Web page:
The quest for higher energy density in lithium-ion batteries (LIBs) has been a driving force behind extensive research efforts in recent years. Lithium-ion batteries have become the preferred technology for various applications, including consumer electronics and electric vehicles, due to their high energy density. However, the demand for even higher energy densities persists. One promising approach to achieve this goal is to replace traditional graphite anodes with lithium metal, which boasts a high specific capacity and low redox potential. However, the adoption of lithium metal anodes has been hindered by challenges such as dendrite formation, solid-electrolyte interface (SEI) instability, and volume expansion during cycling. This editorial discusses a recent breakthrough in addressing these challenges by utilizing 3D copper-carbon nanotube (Cu-CNT) composites as anodes for lithium-metal batteries.
Lithium metal anodes hold immense potential due to their high specific capacity (theoretically 3860 mAh g–1) and low redox potential. However, practical issues have limited their commercialization. The main challenges associated with lithium-metal anodes include dendrite formation where over time, lithium dendrites can grow on the anode’s surface, causing the formation of so-called “dead lithium” and leading to short circuits within the battery cell. Additionally, SEI Instability, the continuous formation and dissolution of lithium during cycling results in the growth of the SEI, which consumes lithium inventory and compromises battery performance. Moreover, lithium-metal anodes undergo significant volume changes during cycling, which poses design challenges for cell manufacturers and can lead to mechanical failure.
Efforts to suppress dendrite formation have involved various approaches, including the use of electrolyte additives, control of mechanical pressure on the electrodes, and the development of 3D porous anodes. Electrolyte additives such as cesium ions (Cs+), rubidium ions (Rb+), boron nitride (BN), and lithium nitrate (LiNO3) have been explored to stabilize the SEI. However, achieving stable SEIs at high areal loadings and high current densities remains challenging. Controlling mechanical pressure applied to the electrodes has also been studied, taking into account factors like electrolyte infiltration and mechanical stability. This approach aims to balance the forces acting on the anode to reduce dendrite growth. The third approach involves the use of 3D porous anodes, which provide a higher surface area for the lithium plating process. This lowers the current density per surface area and reduces the risk of dendrite formation. Copper (Cu) has been a logical choice of material for these 3D structures due to its high electrical conductivity and electrochemical stability. Several techniques have been proposed to create 3D porous Cu structures, but these methods are often complex and challenging to scale up.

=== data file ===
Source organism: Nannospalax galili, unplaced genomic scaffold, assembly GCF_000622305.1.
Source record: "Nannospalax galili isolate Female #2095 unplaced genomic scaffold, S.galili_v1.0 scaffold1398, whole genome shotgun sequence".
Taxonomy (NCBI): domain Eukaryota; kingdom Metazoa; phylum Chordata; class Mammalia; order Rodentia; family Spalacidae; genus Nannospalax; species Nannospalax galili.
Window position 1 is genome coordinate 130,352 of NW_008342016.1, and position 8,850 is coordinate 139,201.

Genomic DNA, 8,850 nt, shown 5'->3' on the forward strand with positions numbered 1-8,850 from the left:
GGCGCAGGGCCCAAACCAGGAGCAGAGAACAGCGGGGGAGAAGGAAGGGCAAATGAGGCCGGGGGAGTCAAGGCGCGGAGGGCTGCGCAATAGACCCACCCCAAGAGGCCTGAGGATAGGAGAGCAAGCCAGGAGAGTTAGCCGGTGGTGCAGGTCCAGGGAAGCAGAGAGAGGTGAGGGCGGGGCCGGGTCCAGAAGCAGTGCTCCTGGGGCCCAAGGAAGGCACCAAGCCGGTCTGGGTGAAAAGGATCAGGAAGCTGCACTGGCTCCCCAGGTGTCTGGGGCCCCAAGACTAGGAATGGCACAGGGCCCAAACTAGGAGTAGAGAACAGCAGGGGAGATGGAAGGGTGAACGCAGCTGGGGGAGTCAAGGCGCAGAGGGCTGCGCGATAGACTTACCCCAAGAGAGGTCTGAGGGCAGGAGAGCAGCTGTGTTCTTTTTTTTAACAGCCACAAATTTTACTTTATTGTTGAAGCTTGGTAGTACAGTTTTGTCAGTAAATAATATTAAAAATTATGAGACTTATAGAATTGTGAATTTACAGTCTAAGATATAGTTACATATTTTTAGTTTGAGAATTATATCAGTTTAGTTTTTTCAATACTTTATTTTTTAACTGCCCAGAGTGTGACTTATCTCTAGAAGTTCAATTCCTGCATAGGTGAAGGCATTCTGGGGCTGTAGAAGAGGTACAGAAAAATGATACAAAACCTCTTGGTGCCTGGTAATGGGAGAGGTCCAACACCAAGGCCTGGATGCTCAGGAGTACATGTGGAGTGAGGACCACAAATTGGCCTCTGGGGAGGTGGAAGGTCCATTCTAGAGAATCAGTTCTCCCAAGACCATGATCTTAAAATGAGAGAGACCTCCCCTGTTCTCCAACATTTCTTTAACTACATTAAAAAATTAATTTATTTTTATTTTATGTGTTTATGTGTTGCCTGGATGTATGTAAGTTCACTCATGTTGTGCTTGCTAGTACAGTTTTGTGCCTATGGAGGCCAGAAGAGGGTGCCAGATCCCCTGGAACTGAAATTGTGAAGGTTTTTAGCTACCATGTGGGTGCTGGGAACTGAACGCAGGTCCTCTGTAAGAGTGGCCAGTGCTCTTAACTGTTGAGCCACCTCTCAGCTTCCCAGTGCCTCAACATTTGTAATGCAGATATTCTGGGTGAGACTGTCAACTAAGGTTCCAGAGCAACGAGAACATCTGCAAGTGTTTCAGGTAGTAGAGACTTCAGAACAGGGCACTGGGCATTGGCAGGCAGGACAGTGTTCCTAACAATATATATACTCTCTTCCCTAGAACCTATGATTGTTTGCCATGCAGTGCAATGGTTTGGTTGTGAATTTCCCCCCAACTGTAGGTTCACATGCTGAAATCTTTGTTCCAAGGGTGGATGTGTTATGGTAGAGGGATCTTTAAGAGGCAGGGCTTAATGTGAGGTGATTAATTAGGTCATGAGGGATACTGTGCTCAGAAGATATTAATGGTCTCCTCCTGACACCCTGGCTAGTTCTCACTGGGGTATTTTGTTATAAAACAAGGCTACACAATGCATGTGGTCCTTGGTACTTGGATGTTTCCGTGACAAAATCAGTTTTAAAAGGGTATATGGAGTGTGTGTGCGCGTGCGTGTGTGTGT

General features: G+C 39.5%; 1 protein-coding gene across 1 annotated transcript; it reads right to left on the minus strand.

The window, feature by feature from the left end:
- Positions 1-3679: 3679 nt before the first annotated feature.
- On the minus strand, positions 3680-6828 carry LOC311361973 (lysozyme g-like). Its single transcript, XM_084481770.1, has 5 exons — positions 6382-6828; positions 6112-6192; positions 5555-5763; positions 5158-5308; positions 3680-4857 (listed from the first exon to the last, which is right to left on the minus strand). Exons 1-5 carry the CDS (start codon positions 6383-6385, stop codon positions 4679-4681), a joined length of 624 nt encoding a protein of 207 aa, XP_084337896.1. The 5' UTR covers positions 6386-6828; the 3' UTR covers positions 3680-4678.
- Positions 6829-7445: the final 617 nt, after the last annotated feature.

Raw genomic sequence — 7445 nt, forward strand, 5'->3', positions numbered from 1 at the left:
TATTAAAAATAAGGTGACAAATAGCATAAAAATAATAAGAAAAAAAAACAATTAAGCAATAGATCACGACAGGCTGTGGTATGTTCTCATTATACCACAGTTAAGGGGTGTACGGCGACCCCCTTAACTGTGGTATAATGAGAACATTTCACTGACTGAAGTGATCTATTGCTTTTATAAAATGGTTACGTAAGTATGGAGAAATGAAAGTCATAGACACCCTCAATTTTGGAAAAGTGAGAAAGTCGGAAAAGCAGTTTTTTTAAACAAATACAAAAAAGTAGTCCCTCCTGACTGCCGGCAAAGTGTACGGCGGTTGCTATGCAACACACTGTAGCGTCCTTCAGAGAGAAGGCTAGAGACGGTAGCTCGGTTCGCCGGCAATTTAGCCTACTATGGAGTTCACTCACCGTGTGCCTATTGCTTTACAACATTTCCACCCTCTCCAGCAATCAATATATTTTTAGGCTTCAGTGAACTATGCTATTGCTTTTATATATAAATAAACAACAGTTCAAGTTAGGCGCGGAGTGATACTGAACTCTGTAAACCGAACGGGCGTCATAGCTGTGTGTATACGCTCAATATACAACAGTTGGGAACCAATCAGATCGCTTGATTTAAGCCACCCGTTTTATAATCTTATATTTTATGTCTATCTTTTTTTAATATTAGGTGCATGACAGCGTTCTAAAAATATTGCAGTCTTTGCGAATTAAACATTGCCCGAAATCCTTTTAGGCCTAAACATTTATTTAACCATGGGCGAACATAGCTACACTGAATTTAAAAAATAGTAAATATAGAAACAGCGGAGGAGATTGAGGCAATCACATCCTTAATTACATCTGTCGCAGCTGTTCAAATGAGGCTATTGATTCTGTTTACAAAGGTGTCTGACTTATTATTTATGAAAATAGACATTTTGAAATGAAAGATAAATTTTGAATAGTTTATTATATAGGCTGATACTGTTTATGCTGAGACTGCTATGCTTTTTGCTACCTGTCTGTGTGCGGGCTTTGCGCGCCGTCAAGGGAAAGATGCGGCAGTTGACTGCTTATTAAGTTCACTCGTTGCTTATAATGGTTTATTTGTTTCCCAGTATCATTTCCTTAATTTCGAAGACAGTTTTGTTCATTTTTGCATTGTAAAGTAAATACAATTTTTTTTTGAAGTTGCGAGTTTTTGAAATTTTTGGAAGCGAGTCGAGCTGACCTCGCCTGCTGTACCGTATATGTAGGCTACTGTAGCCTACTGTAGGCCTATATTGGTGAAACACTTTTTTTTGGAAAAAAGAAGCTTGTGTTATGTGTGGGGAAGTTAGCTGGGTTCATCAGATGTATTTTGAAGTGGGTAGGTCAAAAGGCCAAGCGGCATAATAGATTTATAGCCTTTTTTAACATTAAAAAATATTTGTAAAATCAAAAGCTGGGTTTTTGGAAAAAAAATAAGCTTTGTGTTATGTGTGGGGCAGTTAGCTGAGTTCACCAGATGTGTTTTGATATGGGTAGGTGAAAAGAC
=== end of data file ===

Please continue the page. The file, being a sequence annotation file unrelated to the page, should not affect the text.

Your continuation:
In a recent study led by Professor Michael De Volder from the Department of Engineering at the University of Cambridge presented a scalable electrodeposition method for creating Cu foams with suitable pore structures for Li-metal plating and stripping. The research work is now published in the peer-reviewed Journal ACS NANO.